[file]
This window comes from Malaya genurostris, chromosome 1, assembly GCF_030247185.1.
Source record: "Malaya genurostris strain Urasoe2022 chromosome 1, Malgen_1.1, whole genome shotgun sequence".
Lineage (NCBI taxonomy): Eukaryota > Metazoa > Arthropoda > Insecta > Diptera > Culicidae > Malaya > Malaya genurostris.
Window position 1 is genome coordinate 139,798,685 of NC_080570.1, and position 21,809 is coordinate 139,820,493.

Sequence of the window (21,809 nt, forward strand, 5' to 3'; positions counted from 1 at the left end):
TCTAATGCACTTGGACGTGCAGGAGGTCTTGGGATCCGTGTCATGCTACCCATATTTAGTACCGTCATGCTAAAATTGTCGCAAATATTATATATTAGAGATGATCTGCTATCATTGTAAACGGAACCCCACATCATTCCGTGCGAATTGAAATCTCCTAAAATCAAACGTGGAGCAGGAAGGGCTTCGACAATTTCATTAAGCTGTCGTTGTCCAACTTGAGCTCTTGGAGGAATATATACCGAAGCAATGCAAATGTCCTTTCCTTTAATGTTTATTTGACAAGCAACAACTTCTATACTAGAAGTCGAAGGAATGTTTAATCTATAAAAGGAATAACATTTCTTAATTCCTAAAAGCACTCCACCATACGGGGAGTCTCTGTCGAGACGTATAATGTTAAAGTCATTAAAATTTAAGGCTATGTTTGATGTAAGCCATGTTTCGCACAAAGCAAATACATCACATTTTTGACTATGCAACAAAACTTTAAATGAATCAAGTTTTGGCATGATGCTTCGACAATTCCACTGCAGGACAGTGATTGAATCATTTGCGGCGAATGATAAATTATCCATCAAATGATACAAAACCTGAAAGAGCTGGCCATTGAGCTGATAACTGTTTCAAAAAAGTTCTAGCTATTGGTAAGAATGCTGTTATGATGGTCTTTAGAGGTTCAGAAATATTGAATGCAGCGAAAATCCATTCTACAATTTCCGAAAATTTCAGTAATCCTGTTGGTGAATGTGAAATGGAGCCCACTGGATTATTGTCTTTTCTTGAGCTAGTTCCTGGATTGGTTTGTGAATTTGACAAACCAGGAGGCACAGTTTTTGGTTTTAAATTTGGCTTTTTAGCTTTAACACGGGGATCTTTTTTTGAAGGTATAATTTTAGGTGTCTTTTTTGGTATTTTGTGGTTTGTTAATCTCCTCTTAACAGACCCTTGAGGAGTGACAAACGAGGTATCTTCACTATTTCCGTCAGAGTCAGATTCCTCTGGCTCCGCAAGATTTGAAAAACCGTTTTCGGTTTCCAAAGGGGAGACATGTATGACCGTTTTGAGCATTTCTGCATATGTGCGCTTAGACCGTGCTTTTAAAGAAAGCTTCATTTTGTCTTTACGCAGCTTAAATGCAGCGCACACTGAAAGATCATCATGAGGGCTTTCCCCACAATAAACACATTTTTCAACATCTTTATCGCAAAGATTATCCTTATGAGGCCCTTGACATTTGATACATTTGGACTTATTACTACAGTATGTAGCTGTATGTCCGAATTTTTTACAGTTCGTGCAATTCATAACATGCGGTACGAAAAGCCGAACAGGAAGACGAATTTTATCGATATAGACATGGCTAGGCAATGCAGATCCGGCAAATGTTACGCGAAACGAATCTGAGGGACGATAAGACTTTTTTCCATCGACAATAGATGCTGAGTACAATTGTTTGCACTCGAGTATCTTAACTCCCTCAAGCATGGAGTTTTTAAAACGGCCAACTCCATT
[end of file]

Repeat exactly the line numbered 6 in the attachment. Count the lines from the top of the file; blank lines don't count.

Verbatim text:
TCTAATGCACTTGGACGTGCAGGAGGTCTTGGGATCCGTGTCATGCTACCCATATTTAGTACCGTCATGCTAAAATTGTCGCAAATATTATATATTAGAGATGATCTGCTATCATTGTAAACGGAACCCCACATCATTCCGTGCGAATTGAAATCTCCTAAAATCAAACGTGGAGCAGGAAGGGCTTCGACAATTTCATTAAGCTGTCGTTGTCCAACTTGAGCTCTTGGAGGAATATATACCGAAGCAATGCAAATGTCCTTTCCTTTAATGTTTATTTGACAAGCAACAACTTCTATACTAGAAGTCGAAGGAATGTTTAATCTATAAAAGGAATAACATTTCTTAATTCCTAAAAGCACTCCACCATACGGGGAGTCTCTGTCGAGACGTATAATGTTAAAGTCATTAAAATTTAAGGCTATGTTTGATGTAAGCCATGTTTCGCACAAAGCAAATACATCACATTTTTGACTATGCAACAAAACTTTAAATGAATCAAGTTTTGGCATGATGCTTCGACAATTCCACTGCAGGACAGTGATTGAATCATTTGCGGCGAATGATAAATTATCCATCAAATGATACAAAACCTGAAAGAGCTGGCCATTGAGCTGATAACTGTTTCAAAAAAGTTCTAGCTATTGGTAAGAATGCTGTTATGATGGTCTTTAGAGGTTCAGAAATATTGAATGCAGCGAAAATCCATTCTACAATTTCCGAAAATTTCAGTAATCCTGTTGGTGAATGTGAAATGGAGCCCACTGGATTATTGTCTTTTCTTGAGCTAGTTCCTGGATTGGTTTGTGAATTTGACAAACCAGGAGGCACAGTTTTTGGTTTTAAATTTGGCTTTTTAGCTTTAACACGGGGATCTTTTTTTGAAGGTATAATTTTAGGTGTCTTTTTTGGTATTTTGTGGTTTGTTAATCTCCTCTTAACAGACCCTTGAGGAGTGACAAACGAGGTATCTTCACTATTTCCGTCAGAGTCAGATTCCTCTGGCTCCGCAAGATTTGAAAAACCGTTTTCGGTTTCCAAAGGGGAGACATGTATGACCGTTTTGAGCATTTCTGCATATGTGCGCTTAGACCGTGCTTTTAAAGAAAGCTTCATTTTGTCTTTACGCAGCTTAAATGCAGCGCACACTGAAAGATCATCATGAGGGCTTTCCCCACAATAAACACATTTTTCAACATCTTTATCGCAAAGATTATCCTTATGAGGCCCTTGACATTTGATACATTTGGACTTATTACTACAGTATGTAGCTGTATGTCCGAATTTTTTACAGTTCGTGCAATTCATAACATGCGGTACGAAAAGCCGAACAGGAAGACGAATTTTATCGATATAGACATGGCTAGGCAATGCAGATCCGGCAAATGTTACGCGAAACGAATCTGAGGGACGATAAGACTTTTTTCCATCGACAATAGATGCTGAGTACAATTGTTTGCACTCGAGTATCTTAACTCCCTCAAGCATGGAGTTTTTAAAACGGCCAACTCCATT